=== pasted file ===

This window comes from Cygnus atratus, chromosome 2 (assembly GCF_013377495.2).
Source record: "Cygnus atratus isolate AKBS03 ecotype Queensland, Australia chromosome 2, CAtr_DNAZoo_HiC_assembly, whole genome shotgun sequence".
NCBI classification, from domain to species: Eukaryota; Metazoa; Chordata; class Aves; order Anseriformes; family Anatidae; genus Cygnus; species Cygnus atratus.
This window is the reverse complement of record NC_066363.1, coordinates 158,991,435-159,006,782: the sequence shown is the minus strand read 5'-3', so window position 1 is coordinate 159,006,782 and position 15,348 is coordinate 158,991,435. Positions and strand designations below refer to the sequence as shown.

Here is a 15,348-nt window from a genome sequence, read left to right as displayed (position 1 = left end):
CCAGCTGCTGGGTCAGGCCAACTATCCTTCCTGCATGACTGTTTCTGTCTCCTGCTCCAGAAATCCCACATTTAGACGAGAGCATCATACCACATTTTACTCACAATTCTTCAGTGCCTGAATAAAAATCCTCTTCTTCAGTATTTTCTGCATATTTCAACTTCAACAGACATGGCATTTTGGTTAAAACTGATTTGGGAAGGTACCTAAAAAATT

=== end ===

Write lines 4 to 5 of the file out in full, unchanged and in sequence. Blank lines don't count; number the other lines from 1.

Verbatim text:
This window is the reverse complement of record NC_066363.1, coordinates 158,991,435-159,006,782: the sequence shown is the minus strand read 5'-3', so window position 1 is coordinate 159,006,782 and position 15,348 is coordinate 158,991,435. Positions and strand designations below refer to the sequence as shown.

Here is a 15,348-nt window from a genome sequence, read left to right as displayed (position 1 = left end):